A Conversation with Cynthia Kocialski, author of Start Up from the Ground Up

Cynthia Kocialski is the founder of three companies – two fabless semiconductor and one software company. In the past 15 years, she has been involved in dozens of start-ups and has served on various advisory boards. These companies have collectively returned billions of dollars to investors. Cynthia has worked with established companies to bring start-up techniques and technologies to corporations desiring to process improvement and efficiency.

Prior to her work in the start-up community, Cynthia has held a wide range of technical, marketing, and management positions at major corporations. At IBM, Cynthia began with financial software to facilitate the tracking of sales and inventory for international operations. She later moved into development and engineering management working of scientific workstations. Finally, Cynthia transitioned into technical marketing and strategic planning role for graphics and digital video components for personal computers. At Matrox, Cynthia was the general manager, overseeing the R&D area of digital video and image processing product lines,
Cynthia graduated of the University of Rochester with bachelor’s degrees in mathematics and applied statistics. She also has graduate degrees from the University of Virginia in both electrical engineering and systems engineering.

She also writes the popular Start-up Entrepreneurs’ Blog and has written many articles on emerging technologies.

Her latest book is Start Up from the Ground Up: Practical Insights for Entrepreneurs.
You can visit her website at www.cynthiakocialski.com.

Q: Welcome to The Writer's Life, Cynthia. Can you tell us how long you’ve been writing and how your journey led to writing your latest book?

My book is about start-up companies. I do a lot of work with start-ups. In recent years, the start-up community has been in turmoil because it is tied to economic conditions, which has given me the opportunity to pause and really stop and think about start-ups – what makes them work and what mistakes entrepreneurs make over and over again.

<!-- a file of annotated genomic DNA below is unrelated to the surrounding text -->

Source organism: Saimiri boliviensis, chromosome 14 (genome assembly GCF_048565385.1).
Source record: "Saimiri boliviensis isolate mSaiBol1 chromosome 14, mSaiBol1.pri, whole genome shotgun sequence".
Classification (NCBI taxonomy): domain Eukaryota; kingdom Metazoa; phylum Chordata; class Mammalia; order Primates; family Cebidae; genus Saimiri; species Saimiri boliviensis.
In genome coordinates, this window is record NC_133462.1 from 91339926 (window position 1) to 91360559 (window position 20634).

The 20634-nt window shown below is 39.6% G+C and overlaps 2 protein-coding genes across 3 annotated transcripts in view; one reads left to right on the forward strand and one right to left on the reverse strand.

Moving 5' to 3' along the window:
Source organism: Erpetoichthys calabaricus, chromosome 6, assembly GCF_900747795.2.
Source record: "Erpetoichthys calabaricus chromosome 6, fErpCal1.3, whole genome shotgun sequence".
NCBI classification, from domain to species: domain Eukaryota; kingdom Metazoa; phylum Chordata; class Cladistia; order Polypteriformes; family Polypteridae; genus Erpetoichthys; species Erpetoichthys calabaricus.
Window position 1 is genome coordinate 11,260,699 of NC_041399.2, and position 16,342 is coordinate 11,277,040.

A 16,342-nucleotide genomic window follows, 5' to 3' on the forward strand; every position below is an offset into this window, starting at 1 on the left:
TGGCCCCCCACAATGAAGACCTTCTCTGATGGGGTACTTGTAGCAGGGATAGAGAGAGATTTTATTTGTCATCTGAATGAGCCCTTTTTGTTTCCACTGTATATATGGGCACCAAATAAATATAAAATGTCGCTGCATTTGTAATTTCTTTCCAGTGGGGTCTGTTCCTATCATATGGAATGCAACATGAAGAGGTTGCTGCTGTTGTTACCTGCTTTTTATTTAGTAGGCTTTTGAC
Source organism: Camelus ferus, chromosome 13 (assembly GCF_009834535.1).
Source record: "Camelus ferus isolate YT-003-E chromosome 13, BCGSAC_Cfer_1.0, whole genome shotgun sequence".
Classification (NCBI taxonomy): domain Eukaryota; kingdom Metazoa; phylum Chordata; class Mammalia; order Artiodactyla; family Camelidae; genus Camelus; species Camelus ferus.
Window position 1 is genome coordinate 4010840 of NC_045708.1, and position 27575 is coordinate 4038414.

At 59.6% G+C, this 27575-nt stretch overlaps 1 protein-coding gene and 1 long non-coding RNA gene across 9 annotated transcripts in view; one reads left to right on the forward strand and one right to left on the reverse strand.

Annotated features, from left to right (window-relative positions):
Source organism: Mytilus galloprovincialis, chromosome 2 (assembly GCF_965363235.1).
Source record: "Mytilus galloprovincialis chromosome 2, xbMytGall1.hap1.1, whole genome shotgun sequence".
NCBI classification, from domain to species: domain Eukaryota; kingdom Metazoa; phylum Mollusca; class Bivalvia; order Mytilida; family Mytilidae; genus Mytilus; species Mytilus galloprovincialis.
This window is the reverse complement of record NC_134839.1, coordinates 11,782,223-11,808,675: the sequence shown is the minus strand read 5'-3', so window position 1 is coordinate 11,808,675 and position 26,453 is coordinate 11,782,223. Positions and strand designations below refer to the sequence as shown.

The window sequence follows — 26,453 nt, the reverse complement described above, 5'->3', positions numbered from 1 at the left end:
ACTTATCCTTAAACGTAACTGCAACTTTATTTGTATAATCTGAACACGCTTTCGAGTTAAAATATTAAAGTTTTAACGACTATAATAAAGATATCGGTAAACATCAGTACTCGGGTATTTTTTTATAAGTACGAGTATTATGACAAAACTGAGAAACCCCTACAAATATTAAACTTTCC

I began the Start-up Entrepreneur’s blog prior to writing my book. I noted what types of posts seem to catch readers’ attentions. Entrepreneurs were attracted to posts on getting funding and getting customers to speak with them. Investors, on the other hand, were attracted by how entrepreneurs frustrate them with their lack of understanding of investors. So there it was, entrepreneurs wanted funding, but investors didn’t fund start-ups because they didn’t see them as knowing what was necessary and important.



Q: I love your title. Can you tell us why you chose it?

I let the audience create and chose my book title. I conducted some online surveys. I gave people a short description of my book, and had asked hundreds people to suggest titles. I took the titles I liked best and then did another survey. I asked them which the best title was. I even added some titles of the better selling business books already available. No one liked the titles that I came up with! But I was in good company because no one liked the titles of best sellers either.

I did add the subtitle without a survey. I did keyword research and there were three keywords that I wanted to appear in either the title or subtitle – new business, startup and entrepreneur. My book title is “Startup from the Ground Up - Practical Insights for Entrepreneurs, How to Go from an Idea to New Business”.


Q: Why did you believe your book should be published?
I self-published my book. I spoke with authors, some who had self-published and some who had used a publisher, and asked their opinions about how to publish. I can remember asking a published author what a publisher did for him and his response was “Not much really.” When I probed about marketing and promotion, the published authors told me you had to do much of this yourself. So I made the decision to self-publish because I couldn’t see what the value add was for a publisher.

Q: We all know that publishers can’t do all of the publicity and that some lies on the author. What has your publisher done so far to publicize the book and what have you done?

Since I am the publisher, I have done as much as possible to promote my book. The funny thing is writing, publishing and marketing a book is much the same as starting a company. The same principles apply. Some points I make in my book are start-ups are not DIY projects, they are DIWO (Do-It-With-Others) projects and success hinges upon building the right team. So while I have been doing some promotion myself, like setting up speaking engagements at conferences, I have engaged with outside services to promote and market my book.